It has not been a happy holidays for the securities regulators in Ontario and Alberta. A sweeping investigation by national newspaper The Globe and Mailhas revealed that those government-affiliated professionals are having their system grossly taken advantage of by stock market reoffenders and other securities rule breakers.
These white-collar offenders have racked up $1,101,583,984.44 in unpaid fines nationwide, with 75 per cent of it being concentrated in the Ontario (52 per cent) and Alberta (23 per cent) capital markets.
Upon hearing of the revelations, government leaders in both aforementioned provinces voiced their displeasure and vowed to crack down on these practices.
"Do I think that people should be held to account? Yes," said Ontario Premier Kathleen Wynne. "I'll work with my Finance Minister to determine what we can do."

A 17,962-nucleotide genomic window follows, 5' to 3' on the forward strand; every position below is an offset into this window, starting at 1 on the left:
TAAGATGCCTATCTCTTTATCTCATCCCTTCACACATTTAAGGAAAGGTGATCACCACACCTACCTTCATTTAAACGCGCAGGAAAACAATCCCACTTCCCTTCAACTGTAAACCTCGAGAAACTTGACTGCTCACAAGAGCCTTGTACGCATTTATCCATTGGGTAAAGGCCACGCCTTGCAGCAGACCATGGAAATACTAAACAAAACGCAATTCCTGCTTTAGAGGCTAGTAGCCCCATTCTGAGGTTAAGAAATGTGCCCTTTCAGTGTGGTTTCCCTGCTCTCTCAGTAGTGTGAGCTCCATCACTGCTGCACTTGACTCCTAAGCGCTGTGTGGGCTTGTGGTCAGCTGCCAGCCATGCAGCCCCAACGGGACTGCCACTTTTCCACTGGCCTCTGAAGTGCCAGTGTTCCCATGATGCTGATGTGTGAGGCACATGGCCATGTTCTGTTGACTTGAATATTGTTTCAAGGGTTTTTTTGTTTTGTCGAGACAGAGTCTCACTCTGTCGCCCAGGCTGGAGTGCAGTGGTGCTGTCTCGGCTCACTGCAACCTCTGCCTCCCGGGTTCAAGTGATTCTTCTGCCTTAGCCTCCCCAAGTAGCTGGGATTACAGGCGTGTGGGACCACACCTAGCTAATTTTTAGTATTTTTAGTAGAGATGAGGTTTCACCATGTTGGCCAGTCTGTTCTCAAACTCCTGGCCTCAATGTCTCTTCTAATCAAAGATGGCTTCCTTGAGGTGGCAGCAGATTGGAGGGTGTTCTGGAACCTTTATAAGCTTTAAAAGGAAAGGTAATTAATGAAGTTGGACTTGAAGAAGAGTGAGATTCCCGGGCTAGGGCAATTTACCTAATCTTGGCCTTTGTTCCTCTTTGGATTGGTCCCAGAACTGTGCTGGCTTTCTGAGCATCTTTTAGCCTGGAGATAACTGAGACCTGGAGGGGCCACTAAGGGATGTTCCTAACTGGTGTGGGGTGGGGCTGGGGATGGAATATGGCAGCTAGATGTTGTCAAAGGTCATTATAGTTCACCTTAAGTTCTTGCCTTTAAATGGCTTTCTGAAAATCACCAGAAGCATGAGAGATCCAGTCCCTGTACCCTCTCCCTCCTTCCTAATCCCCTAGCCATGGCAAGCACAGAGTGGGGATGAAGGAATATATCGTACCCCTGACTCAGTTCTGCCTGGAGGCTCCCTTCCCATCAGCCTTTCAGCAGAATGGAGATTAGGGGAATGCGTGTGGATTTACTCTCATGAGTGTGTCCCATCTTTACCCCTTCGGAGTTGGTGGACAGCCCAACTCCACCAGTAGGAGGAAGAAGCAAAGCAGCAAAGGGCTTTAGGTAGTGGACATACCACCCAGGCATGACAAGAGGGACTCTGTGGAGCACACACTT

"The department is concerned," said Alberta Finance Department spokesman Mike Berezowsky, expressing that his government wants to "make sure regulators have the tools they need to improve collections and get results, so that investors can be confident in our capital markets."
Many of these offenders are not one-off rule breakers. According to the investigation's findings, one in every nine people who break securities rules in Canada go on to reoffend. In Ontario, more than $139-million of the province's unpaid fines were levied against just 209 individuals.
The Canadian Securities Administrators responded to the investigation by issuing a public call for more support from law enforcement in tackling these securities violations. It is now very much incumbent upon them to do so—especially in Ontario and Alberta—since the cat has been let out of the bag.